Cholangiocarcinoma is a rare form of cancer in the bile ducts. Every year, between 150 and 300 people in the Netherlands receive this diagnosis. Because the disease is often only discovered at a late stage, surgical intervention is in many cases no longer possible. Research is being conducted into how to effectively combat this form of cancer, and there is particular hope that targeted therapy could offer a solution in the future.
- What is cholangiocarcinoma?
- Symptoms of cholangiocarcinoma
- Risk factors
- Treatment and prospects
What is cholangiocarcinoma?
Cholangiocarcinoma is the medical term for a form of cancer that consists of mutated epithelial cells in the bile duct, where bile is transported from the liver to the small intestine. It differs from other types of cancer of the bile ducts such as pancreatic cancer, gallbladder cancer or cancer of the ampulla of Vater. A cholangiocarcinoma is a relatively rare form of neoplasm that is classified as an adenocarcinoma: a carcinoma that arises in glandular tissue or cells that have an excretory function. Only 1 to 2 in 100,000 people are diagnosed with cholangiocarcinoma every year. According to researchers, this number has increased somewhat in recent decades.
Symptoms of cholangiocarcinoma
The most common indications of cholangiocarcinoma are:
- Abnormal liver values
- Jaundice (yellowing of the skin and whites of the eyes)
- Changes in color of urine and stool
- Pruritis/itching all over the body (60 to 70%)
- Abdominal pain (30 to 50% of patients)
- Weight loss (30 to 50%)
- Fever (10 to 20%)
Lab tests of liver values in people with cholangiocarcinoma often show elevated values of bilirubin (and a waste product that is mainly released during the breakdown of old red blood cells), alkaline phosphatase (an enzyme that can remove phosphate groups from various molecules) and gamma-glutamyltransferase (an enzyme that transfers an amino acid). Elevated values here are an indication that there is an obstruction of the bile ducts, where the cause of jaundice is often inflammation. An increase in CA 19-9, a glycolipid present in pancreatic tissue and on the epithelium of the stomach and gallbladder, is also often measured. It can also be produced by some types of cancer cells and is therefore also used in medicine as a tumor marker.
The physical symptoms often depend on the location of the tumor. For example, jaundice mainly occurs in people whose tumor is located just outside the liver. If it is located in the liver, jaundice is much less common and pain is much more common. In addition to blood tests, MRI, endoscopy and sometimes keyhole surgery where a biopsy can be taken are also used to make the diagnosis.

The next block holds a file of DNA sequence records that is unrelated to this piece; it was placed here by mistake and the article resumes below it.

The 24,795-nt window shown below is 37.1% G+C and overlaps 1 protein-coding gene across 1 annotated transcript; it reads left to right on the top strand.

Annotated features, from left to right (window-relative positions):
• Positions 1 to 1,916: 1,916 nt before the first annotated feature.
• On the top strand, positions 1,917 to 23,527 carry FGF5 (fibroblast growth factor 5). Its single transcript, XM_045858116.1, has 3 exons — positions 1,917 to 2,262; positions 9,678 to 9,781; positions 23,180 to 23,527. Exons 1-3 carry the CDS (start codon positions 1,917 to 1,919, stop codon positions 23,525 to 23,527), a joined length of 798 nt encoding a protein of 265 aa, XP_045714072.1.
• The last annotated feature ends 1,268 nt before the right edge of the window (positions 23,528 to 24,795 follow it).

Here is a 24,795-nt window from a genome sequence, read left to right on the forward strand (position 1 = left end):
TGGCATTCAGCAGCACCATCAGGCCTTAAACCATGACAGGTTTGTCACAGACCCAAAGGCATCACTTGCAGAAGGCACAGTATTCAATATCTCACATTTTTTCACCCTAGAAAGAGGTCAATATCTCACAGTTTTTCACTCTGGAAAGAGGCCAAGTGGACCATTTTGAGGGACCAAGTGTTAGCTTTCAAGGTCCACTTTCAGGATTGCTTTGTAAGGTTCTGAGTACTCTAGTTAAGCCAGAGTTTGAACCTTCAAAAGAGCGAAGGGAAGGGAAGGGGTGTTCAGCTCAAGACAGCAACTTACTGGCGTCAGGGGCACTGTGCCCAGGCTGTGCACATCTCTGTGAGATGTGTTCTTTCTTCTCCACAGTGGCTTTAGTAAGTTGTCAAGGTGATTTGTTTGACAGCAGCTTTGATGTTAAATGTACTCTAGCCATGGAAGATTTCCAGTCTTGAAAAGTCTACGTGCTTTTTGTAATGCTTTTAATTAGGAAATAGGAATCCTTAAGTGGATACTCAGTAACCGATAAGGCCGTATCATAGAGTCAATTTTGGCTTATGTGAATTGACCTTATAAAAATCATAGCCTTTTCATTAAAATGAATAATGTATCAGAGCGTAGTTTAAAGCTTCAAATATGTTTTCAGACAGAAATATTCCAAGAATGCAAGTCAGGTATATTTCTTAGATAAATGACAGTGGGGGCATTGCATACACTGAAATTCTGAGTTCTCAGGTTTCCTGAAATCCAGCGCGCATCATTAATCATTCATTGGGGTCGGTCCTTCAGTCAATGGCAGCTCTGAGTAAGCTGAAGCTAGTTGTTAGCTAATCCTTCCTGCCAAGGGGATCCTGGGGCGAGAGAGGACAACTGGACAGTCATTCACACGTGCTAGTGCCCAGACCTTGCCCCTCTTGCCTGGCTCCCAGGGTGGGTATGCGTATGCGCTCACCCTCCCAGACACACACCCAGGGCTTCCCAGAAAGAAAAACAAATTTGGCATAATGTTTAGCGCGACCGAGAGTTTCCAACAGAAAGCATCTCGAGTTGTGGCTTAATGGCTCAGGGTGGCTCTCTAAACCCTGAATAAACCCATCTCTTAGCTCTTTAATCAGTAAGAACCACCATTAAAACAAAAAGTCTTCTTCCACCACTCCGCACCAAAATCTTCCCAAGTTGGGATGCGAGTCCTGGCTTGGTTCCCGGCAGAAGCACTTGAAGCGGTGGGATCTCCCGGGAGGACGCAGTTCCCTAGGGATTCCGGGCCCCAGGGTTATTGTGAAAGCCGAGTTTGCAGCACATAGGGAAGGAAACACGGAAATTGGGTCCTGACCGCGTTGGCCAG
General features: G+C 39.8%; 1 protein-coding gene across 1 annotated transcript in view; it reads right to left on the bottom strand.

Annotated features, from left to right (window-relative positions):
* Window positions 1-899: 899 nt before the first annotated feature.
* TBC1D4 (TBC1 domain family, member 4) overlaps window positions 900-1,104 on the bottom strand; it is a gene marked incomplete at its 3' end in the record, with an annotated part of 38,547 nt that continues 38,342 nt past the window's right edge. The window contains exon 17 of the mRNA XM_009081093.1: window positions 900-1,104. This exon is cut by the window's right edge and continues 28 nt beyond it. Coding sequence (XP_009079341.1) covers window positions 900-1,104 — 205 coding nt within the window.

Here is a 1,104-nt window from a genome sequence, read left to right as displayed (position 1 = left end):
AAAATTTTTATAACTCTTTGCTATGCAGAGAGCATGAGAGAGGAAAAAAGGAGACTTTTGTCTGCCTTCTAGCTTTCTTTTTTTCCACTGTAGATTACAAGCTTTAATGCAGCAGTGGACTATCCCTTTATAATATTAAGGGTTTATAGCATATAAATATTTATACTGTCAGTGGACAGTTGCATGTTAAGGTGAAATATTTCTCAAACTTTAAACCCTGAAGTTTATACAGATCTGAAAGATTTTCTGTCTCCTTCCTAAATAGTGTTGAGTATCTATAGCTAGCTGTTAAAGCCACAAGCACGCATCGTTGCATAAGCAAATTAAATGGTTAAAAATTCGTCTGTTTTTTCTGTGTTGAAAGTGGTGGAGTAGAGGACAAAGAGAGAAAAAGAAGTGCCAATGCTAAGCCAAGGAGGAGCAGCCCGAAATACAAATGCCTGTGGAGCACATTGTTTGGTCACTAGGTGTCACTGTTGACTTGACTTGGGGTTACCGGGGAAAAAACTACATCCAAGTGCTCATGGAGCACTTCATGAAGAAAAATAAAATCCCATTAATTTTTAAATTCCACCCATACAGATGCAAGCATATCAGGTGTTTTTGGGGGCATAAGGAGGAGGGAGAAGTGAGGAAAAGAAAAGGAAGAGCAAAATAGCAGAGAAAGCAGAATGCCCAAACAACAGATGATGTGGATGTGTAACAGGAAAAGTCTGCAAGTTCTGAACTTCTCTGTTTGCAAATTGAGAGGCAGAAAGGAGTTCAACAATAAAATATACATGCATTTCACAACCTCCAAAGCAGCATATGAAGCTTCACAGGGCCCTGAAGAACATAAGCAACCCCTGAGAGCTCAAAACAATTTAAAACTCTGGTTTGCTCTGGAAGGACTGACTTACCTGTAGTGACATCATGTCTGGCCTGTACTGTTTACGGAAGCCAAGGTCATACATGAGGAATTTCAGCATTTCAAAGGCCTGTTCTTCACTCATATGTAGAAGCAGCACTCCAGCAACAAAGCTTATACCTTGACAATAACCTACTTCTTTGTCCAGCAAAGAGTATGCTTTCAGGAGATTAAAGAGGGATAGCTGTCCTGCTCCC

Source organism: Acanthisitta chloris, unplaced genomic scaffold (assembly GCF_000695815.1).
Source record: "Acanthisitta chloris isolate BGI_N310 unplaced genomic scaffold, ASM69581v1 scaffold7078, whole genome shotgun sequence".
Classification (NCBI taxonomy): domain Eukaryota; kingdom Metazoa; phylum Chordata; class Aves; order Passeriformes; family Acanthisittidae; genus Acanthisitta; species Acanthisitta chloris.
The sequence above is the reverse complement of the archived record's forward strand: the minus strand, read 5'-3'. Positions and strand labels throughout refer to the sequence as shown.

Cancer is often caused by the consumption of dairy or red meat, smoking, lack of exercise and obesity. It has not been proven that such matters influence the development of cholangiocarcinoma. There are indications that primary sclerosing cholangitis (a disease in which the bile ducts inside and outside the liver are chronically inflamed) increases the risk of this. The same applies to congenital liver malformations, infection with the flukes Opisthorchis viverrini or Clonorchis sinensis (both of which occur in Asia). Exposure to thorotrast, a radioactive substance used in the 1930s and 1940s to take X-rays, can also affect it. However, in most people with cholangiocarcinoma, no direct cause can be found.
Treatment and prospects
Cholangiocarcinoma is considered incurable unless the primary tumor and metastases can be completely removed surgically. There is no medication that can effectively combat the disease. The disease is often only discovered at a late stage, which means that surgical intervention will often no longer provide a solution. Chemotherapy, radiation and other palliative care are often provided to make the disease bearable.
Recent research has shown that targeted therapy could offer a solution. This involves treatment with Erlotinib hydrochloride (Tarceva), which has been on the market since 2004 and is mainly used in the treatment of (metastatic) lung cancer and pancreatic cancer. It falls under the tyrosine kinase inhibitors.
In addition, research is also being conducted into combating cholangiocarcinoma through photodynamic therapy, a treatment that uses visible light and a substance (Porfimer sodium or Photofrin) that makes the cells so sensitive that they die.